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Devices: Pacemakers and Defibrillators

Tiny devices that help regulate the heart’s rhythm have been around since the first cardiac pacemaker was implanted in the late 1950s. Implantable cardioverter defibrillators, or ICDs, came along in 1980.

Pacemakers and ICDs are both battery-powered devices that are implanted below the skin to keep track of an individual’s heart rate using thin wires, called leads, that connect to the heart. If an abnormal heart rhythm is detected, the devices automatically deliver an electric shock to restore a normal heartbeat. Although the devices work in similar ways, their duties are different. Think of it this way - every defibrillator is a pacemaker, but not every pacemaker is a defibrillator.

The pacemaker was designed to correct a heartbeat that is too slow. But because an arrhythmia diagnosis can include heartbeats that are too fast as well as too slow, the ICD was invented. “The defibrillator works like a pacemaker,” explains Boris Bogmilov, MD. “If your heart slows down, it will give it a small electrical jolt to get it going. If your heart goes fast and irregular — which is life-threatening — it can also give you a big electrical jolt and save your life."  Dr. Bogomilov specializes in electrophysiology, the branch of cardiology that focuses on electrical activity of the heart, offering diagnosis and treatment of heart rhythm disorders, or arrhythmia. Board-certified in both cardiology and electrophysiology, he works closely with other cardiologists to evaluate and treat patients who have arrhythmia.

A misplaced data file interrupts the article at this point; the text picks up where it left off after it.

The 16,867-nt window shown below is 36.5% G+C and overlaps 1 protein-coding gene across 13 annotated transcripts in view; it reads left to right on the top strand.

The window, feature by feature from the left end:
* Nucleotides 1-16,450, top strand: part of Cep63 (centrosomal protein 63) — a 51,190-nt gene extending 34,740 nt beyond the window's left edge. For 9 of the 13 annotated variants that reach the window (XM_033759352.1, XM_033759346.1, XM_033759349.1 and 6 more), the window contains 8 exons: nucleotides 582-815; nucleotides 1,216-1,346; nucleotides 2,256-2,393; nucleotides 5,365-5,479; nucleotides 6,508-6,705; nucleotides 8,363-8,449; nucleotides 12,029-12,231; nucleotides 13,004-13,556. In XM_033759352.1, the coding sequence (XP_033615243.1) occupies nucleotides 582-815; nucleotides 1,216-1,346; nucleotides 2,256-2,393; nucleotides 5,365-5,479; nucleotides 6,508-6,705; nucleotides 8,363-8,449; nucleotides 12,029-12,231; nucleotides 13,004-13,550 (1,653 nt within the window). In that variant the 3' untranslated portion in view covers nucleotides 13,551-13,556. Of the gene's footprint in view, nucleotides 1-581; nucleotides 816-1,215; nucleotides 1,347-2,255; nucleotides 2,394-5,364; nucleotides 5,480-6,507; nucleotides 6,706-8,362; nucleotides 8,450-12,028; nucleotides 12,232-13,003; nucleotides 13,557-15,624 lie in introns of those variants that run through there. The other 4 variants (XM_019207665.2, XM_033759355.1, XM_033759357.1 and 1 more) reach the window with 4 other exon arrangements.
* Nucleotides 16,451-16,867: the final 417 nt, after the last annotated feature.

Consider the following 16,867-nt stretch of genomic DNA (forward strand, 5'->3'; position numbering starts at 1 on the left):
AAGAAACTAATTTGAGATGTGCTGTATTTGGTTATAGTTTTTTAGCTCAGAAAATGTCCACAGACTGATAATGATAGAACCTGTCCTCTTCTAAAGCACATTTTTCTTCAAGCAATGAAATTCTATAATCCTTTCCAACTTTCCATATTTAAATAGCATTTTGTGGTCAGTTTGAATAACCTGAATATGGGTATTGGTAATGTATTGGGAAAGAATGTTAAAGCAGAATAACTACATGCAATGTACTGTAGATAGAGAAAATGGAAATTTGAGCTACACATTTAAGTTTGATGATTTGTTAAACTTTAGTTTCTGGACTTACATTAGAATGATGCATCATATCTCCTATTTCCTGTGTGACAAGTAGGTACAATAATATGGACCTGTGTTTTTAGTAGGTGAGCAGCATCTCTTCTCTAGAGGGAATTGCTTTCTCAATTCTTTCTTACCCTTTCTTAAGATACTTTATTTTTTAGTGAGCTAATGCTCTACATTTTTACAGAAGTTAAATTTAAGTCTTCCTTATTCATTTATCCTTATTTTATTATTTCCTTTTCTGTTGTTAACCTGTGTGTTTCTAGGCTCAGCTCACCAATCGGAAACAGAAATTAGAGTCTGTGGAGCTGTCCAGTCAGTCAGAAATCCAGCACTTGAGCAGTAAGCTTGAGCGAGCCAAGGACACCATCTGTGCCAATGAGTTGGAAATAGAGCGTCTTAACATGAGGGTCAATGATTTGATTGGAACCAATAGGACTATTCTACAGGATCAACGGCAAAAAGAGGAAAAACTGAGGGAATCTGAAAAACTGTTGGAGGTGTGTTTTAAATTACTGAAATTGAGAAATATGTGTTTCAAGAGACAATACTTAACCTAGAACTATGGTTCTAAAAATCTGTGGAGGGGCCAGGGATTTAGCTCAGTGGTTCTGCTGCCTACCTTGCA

Advancements in implantable cardiac devices have already provided lifesaving treatment for millions of people, and Bogomilov says the devices continue to improve. “Think about pacemakers and defibrillators as computers,” he says. “You can imagine what computers were in the 1980s and what they are right now, and pretty much the same is true in the field of electrophysiology. Devices are getting smaller, faster, more powerful. Much more information can be transmitted from them, and the transmission protocols are much more sophisticated.”

Micra transcatheter pacemakers are the latest advancement in heart rhythm regulators, Bogomilov says. Placed directly in the heart, they do not require leads. “They are absolutely the future,” he says. “They’ve only been recently introduced, and for certain patients they are very good options.”

As types of arrhythmias vary, so do symptoms. While some people may experience heart palpitations or a skipped beat, others feel a fluttering sensation in their chest or neck. When arrhythmia is untreated, these more serious symptoms can develop:

  • Fatigue or weakness
  • Dizziness or lightheadedness
  • Rapid heartbeat or pounding in the chest
  • Shortness of breath
  • Chest pain or pressure
  • Cardiac arrest

“If you have racing of your heart with dizzy spells or passing out, that’s when you should go to the emergency room,” Bogomilov says. “If you are having symptoms or just don’t feel comfortable, talk to your doctor and let him or her know there is a problem.”

To learn more or to make an appointment at Washington Regional Cardiovascular Clinic, part of the Walker Heart Institute, call 479.463.8740 or click here.